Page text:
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Taxation of Investment Trusts

This article on investment trusts continues a series of articles on classification of foreign trusts. In earlier essays, I explored the definition of a foreign trusts and some of exceptions to this definition. In the present writing, I would like to discuss the general circumstances when investment trusts would be treated as corporations or partnerships rather than ordinary foreign trusts (this discussion focuses on foreign trusts, but it is also equally applicable to domestic trusts).

Investment Trusts: Definition and Taxation

Where several individuals, in a voluntary association, create a trust as a means of pooling their capital into investments in which interests are sold, such a trust is considered to be an “investment trust”. The principal law concerning investment trusts can be found in IRS Regs. §301.7701-4(c).

The taxation of investment trusts is a complex and mostly depends on two factors: the number of classes of ownership interests in the trust and the power vested in the trustee under the trust agreement to vary the investment (and reinvestment) of the certificate holders. In certain circumstances, investment trusts are taxed as ordinary trusts while, in other circumstances, they can be taxed as business entities.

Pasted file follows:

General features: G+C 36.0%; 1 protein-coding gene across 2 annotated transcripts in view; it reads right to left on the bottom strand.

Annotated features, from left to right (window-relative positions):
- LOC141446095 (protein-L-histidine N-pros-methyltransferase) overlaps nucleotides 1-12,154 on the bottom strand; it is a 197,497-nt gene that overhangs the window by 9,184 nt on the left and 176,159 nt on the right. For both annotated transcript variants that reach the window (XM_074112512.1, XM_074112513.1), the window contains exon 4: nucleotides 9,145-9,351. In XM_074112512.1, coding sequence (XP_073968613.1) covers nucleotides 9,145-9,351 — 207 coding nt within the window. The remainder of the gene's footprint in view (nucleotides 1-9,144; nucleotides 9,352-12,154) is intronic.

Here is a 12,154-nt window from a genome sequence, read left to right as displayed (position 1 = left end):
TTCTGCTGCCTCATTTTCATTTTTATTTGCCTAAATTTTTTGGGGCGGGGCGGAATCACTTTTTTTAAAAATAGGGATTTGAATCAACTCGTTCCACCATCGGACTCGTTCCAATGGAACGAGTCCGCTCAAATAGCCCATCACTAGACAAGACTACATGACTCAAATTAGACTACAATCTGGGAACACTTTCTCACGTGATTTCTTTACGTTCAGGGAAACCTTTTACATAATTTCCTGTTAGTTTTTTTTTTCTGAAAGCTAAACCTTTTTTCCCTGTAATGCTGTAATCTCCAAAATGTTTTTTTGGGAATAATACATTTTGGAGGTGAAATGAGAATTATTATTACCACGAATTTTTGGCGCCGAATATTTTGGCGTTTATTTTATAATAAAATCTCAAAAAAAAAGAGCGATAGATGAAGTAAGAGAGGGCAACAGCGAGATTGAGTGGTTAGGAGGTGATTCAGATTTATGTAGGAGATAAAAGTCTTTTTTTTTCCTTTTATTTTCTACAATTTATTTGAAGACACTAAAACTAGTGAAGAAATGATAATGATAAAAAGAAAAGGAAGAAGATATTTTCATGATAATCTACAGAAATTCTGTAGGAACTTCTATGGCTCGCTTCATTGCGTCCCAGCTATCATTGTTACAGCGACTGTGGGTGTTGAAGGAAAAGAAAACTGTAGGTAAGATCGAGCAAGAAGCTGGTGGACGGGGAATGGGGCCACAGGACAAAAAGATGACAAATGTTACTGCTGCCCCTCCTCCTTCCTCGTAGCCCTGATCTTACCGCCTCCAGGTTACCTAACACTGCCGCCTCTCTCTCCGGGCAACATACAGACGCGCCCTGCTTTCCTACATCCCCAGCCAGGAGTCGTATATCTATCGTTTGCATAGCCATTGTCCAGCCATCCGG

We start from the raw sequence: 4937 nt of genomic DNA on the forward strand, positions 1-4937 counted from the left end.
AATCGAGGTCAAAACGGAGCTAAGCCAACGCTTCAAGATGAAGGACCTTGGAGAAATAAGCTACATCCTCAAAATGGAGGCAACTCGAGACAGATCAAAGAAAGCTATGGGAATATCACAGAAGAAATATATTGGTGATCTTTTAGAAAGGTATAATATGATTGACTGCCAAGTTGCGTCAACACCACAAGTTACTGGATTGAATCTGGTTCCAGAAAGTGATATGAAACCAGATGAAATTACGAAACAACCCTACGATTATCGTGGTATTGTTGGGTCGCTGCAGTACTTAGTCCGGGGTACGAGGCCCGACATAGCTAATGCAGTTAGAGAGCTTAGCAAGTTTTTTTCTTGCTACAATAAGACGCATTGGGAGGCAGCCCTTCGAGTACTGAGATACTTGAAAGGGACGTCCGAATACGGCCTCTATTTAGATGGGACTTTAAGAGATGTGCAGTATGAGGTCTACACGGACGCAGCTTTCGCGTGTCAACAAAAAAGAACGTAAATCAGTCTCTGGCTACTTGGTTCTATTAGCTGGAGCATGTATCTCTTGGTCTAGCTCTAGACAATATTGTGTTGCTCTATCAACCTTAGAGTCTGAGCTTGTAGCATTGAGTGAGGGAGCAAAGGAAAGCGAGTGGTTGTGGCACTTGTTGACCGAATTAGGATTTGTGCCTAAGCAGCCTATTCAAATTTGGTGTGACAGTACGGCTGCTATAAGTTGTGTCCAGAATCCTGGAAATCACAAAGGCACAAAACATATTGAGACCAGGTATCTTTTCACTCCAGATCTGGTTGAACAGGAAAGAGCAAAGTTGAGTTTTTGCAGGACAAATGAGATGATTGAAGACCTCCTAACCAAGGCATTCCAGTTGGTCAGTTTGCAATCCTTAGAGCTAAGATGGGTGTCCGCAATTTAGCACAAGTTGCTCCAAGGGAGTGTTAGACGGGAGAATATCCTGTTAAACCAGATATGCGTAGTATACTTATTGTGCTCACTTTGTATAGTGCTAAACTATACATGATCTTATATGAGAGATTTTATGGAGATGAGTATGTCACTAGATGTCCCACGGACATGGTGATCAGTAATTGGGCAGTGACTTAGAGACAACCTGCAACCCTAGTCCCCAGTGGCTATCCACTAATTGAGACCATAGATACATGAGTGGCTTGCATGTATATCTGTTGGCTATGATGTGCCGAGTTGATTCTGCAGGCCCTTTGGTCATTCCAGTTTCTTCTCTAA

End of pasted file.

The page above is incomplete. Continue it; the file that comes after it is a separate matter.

One-Class Investment Trusts: Definition and Taxation

One-Class Investment trusts are investment trusts “with a single class of ownership interests, representing undivided beneficial interests in the assets of the trust”. IRS Regs. §301.7701-4(c)(1).

Generally, one-class investment trusts are taxed as ordinary trusts as long as “there is no power under the trust agreement to vary the investment of the certificate holders.” Id. The concept of “power to vary the investment” is highly complicated and requires detailed exploration of relevant case law and PLRs. The focus of the IRS examination will be on the Trust Agreement and related documents.

Multiple-Class Investment Trusts: Definition and Taxation

Multiple-class investment trusts are investment trusts with multiple classes of ownership interest. Generally, it is much harder for a multiple-class investment trust to be taxed as a trust, rather than a business entity.